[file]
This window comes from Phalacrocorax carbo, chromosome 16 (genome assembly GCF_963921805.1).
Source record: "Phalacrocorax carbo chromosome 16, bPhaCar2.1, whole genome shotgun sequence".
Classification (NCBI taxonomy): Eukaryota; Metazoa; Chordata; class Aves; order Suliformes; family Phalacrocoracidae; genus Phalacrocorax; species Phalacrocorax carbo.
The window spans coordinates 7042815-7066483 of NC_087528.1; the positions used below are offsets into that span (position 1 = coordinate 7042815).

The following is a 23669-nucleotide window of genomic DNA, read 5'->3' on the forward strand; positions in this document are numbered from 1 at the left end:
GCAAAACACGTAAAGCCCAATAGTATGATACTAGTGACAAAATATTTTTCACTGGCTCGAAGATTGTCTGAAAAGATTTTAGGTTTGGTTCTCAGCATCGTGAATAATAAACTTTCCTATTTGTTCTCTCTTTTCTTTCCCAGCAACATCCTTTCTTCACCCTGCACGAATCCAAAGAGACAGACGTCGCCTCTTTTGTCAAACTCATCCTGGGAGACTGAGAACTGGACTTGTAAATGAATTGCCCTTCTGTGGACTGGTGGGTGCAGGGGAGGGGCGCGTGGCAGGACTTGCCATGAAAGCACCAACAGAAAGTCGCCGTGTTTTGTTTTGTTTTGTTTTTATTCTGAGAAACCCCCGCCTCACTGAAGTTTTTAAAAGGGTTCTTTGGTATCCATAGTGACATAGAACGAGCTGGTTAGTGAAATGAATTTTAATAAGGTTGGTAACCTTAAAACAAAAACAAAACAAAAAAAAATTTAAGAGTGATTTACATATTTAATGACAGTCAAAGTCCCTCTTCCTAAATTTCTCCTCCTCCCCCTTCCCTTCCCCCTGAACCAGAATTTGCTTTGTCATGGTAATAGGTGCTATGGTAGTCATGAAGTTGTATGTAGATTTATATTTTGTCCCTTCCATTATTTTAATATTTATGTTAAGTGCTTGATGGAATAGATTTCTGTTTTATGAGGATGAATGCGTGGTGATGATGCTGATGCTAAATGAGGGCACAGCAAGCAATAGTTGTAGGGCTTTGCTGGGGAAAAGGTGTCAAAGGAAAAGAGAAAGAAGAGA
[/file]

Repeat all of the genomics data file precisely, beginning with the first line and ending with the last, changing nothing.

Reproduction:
This window comes from Phalacrocorax carbo, chromosome 16 (genome assembly GCF_963921805.1).
Source record: "Phalacrocorax carbo chromosome 16, bPhaCar2.1, whole genome shotgun sequence".
Classification (NCBI taxonomy): Eukaryota; Metazoa; Chordata; class Aves; order Suliformes; family Phalacrocoracidae; genus Phalacrocorax; species Phalacrocorax carbo.
The window spans coordinates 7042815-7066483 of NC_087528.1; the positions used below are offsets into that span (position 1 = coordinate 7042815).

The following is a 23669-nucleotide window of genomic DNA, read 5'->3' on the forward strand; positions in this document are numbered from 1 at the left end:
GCAAAACACGTAAAGCCCAATAGTATGATACTAGTGACAAAATATTTTTCACTGGCTCGAAGATTGTCTGAAAAGATTTTAGGTTTGGTTCTCAGCATCGTGAATAATAAACTTTCCTATTTGTTCTCTCTTTTCTTTCCCAGCAACATCCTTTCTTCACCCTGCACGAATCCAAAGAGACAGACGTCGCCTCTTTTGTCAAACTCATCCTGGGAGACTGAGAACTGGACTTGTAAATGAATTGCCCTTCTGTGGACTGGTGGGTGCAGGGGAGGGGCGCGTGGCAGGACTTGCCATGAAAGCACCAACAGAAAGTCGCCGTGTTTTGTTTTGTTTTGTTTTTATTCTGAGAAACCCCCGCCTCACTGAAGTTTTTAAAAGGGTTCTTTGGTATCCATAGTGACATAGAACGAGCTGGTTAGTGAAATGAATTTTAATAAGGTTGGTAACCTTAAAACAAAAACAAAACAAAAAAAAATTTAAGAGTGATTTACATATTTAATGACAGTCAAAGTCCCTCTTCCTAAATTTCTCCTCCTCCCCCTTCCCTTCCCCCTGAACCAGAATTTGCTTTGTCATGGTAATAGGTGCTATGGTAGTCATGAAGTTGTATGTAGATTTATATTTTGTCCCTTCCATTATTTTAATATTTATGTTAAGTGCTTGATGGAATAGATTTCTGTTTTATGAGGATGAATGCGTGGTGATGATGCTGATGCTAAATGAGGGCACAGCAAGCAATAGTTGTAGGGCTTTGCTGGGGAAAAGGTGTCAAAGGAAAAGAGAAAGAAGAGA